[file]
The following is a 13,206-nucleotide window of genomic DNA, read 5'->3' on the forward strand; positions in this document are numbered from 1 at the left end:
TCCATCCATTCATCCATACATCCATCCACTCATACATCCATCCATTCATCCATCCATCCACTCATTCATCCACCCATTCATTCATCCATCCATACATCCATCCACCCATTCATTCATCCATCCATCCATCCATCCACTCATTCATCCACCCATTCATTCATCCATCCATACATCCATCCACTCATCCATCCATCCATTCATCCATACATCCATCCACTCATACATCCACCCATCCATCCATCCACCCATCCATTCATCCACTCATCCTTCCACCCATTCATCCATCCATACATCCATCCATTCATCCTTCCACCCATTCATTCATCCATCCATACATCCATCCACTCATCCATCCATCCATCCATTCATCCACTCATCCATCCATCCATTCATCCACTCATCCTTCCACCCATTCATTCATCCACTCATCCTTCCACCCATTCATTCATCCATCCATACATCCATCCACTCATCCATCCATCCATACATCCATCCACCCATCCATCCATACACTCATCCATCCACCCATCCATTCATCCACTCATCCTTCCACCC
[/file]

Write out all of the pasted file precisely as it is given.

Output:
The following is a 13,206-nucleotide window of genomic DNA, read 5'->3' on the forward strand; positions in this document are numbered from 1 at the left end:
TCCATCCATTCATCCATACATCCATCCACTCATACATCCATCCATTCATCCATCCATCCACTCATTCATCCACCCATTCATTCATCCATCCATACATCCATCCACCCATTCATTCATCCATCCATCCATCCATCCACTCATTCATCCACCCATTCATTCATCCATCCATACATCCATCCACTCATCCATCCATCCATTCATCCATACATCCATCCACTCATACATCCACCCATCCATCCATCCACCCATCCATTCATCCACTCATCCTTCCACCCATTCATCCATCCATACATCCATCCATTCATCCTTCCACCCATTCATTCATCCATCCATACATCCATCCACTCATCCATCCATCCATCCATTCATCCACTCATCCATCCATCCATTCATCCACTCATCCTTCCACCCATTCATTCATCCACTCATCCTTCCACCCATTCATTCATCCATCCATACATCCATCCACTCATCCATCCATCCATACATCCATCCACCCATCCATCCATACACTCATCCATCCACCCATCCATTCATCCACTCATCCTTCCACCC